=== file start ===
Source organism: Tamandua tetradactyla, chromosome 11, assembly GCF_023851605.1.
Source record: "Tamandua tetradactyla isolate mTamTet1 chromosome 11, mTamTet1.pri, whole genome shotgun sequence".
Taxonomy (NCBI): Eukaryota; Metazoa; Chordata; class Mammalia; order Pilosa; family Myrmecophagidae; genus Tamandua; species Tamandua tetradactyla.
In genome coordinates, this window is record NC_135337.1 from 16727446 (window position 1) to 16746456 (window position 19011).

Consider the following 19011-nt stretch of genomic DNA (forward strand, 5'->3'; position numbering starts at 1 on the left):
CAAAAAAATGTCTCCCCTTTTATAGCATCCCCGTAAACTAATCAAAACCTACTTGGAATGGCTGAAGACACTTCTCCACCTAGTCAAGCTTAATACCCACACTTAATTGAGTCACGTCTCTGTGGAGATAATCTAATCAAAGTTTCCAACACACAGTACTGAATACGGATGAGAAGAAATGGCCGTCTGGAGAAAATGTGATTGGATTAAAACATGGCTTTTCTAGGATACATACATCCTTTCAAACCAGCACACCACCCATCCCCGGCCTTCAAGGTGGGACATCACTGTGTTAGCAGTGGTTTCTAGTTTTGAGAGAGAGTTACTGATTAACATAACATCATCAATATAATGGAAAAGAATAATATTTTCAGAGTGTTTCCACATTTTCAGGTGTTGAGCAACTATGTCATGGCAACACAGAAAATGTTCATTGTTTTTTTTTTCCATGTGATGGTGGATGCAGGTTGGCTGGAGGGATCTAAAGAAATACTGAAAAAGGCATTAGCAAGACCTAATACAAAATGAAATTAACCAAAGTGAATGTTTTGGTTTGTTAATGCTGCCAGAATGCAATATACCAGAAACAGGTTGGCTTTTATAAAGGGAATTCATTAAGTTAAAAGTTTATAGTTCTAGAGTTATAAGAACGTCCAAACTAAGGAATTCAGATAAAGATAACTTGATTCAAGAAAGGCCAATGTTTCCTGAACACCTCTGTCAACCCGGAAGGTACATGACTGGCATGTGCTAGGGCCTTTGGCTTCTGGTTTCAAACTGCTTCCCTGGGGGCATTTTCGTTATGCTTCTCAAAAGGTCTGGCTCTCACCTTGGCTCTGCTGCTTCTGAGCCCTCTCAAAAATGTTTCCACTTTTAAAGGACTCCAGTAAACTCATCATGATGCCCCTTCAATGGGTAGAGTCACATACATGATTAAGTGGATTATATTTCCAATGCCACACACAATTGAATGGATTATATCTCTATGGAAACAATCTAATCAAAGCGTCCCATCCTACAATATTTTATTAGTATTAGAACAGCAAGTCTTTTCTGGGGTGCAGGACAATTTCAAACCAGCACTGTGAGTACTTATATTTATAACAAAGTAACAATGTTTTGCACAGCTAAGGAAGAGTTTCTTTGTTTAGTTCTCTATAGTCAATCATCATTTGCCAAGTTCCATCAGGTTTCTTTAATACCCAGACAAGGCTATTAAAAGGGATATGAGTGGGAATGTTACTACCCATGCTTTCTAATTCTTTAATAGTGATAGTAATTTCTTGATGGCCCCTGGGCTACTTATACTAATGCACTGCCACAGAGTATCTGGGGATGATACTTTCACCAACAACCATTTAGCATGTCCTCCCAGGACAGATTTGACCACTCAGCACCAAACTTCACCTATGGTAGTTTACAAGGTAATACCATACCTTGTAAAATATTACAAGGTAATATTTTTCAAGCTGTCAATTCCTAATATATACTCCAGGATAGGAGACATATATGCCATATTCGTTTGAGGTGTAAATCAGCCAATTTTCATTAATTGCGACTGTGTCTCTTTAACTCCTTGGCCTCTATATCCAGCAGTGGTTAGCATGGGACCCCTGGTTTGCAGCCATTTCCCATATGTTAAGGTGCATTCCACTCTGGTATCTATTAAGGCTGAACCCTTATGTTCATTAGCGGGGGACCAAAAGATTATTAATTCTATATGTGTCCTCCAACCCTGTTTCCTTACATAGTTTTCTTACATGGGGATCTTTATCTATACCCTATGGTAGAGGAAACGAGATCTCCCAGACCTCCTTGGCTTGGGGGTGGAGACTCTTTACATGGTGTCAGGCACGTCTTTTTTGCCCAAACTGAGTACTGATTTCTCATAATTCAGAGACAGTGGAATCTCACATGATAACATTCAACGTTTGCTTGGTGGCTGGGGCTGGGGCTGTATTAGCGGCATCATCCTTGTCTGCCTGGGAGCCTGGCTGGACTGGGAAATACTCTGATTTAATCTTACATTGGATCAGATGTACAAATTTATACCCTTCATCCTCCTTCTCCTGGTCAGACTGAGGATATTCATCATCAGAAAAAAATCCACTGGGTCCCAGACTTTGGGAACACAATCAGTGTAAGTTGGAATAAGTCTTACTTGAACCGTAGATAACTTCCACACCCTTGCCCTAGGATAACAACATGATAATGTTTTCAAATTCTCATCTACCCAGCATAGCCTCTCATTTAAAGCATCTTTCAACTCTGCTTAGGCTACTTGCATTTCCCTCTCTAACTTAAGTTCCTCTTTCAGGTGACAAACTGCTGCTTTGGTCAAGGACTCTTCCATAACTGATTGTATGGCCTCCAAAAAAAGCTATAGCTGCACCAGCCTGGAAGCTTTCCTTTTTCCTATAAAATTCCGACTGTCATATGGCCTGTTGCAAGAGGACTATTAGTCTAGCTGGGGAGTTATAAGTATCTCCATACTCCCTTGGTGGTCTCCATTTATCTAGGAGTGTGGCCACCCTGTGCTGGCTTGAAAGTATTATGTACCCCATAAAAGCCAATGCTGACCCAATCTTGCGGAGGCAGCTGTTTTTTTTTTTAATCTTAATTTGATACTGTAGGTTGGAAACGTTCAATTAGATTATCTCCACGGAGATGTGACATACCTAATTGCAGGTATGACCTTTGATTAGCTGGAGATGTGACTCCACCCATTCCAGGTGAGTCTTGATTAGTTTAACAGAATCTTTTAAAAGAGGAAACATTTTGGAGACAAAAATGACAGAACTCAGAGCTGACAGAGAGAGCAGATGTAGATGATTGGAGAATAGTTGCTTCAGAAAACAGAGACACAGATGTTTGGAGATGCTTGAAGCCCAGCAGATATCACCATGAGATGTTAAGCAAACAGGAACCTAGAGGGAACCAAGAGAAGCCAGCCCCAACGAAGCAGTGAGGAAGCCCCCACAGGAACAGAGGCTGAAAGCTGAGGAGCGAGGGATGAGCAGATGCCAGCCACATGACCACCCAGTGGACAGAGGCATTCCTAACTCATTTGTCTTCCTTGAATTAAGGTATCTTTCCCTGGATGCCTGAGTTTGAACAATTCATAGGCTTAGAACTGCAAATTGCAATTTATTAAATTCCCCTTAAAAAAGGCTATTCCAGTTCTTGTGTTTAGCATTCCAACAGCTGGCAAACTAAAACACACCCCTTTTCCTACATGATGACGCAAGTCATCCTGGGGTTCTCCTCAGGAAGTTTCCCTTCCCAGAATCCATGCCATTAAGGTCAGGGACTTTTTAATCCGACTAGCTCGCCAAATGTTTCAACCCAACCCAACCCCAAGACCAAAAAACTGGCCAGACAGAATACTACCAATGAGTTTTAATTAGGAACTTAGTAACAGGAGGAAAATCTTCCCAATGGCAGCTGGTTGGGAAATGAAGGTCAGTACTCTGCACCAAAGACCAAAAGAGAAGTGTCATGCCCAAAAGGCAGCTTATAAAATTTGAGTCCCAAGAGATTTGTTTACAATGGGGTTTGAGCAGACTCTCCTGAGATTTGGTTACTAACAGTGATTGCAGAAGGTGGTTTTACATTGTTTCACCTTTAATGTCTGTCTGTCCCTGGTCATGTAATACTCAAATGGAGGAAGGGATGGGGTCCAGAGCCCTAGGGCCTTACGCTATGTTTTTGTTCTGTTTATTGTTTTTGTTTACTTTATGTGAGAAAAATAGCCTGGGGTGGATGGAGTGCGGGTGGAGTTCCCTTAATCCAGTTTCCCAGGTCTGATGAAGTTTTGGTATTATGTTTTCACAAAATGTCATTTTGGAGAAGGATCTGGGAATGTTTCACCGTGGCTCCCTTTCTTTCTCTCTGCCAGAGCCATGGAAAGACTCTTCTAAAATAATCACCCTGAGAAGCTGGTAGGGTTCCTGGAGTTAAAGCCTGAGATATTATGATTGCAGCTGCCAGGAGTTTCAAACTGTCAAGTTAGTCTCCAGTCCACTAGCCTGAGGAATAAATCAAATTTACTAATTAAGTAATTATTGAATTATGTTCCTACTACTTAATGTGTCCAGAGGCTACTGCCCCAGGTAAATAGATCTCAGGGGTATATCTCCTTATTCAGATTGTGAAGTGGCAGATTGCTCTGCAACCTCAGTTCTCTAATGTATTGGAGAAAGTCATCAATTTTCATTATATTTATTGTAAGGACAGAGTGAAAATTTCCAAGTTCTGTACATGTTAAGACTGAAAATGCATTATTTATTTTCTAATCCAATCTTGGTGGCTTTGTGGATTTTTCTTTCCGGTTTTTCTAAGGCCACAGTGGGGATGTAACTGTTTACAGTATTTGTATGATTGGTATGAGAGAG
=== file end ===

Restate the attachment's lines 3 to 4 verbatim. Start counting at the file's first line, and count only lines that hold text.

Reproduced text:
Taxonomy (NCBI): Eukaryota; Metazoa; Chordata; class Mammalia; order Pilosa; family Myrmecophagidae; genus Tamandua; species Tamandua tetradactyla.
In genome coordinates, this window is record NC_135337.1 from 16727446 (window position 1) to 16746456 (window position 19011).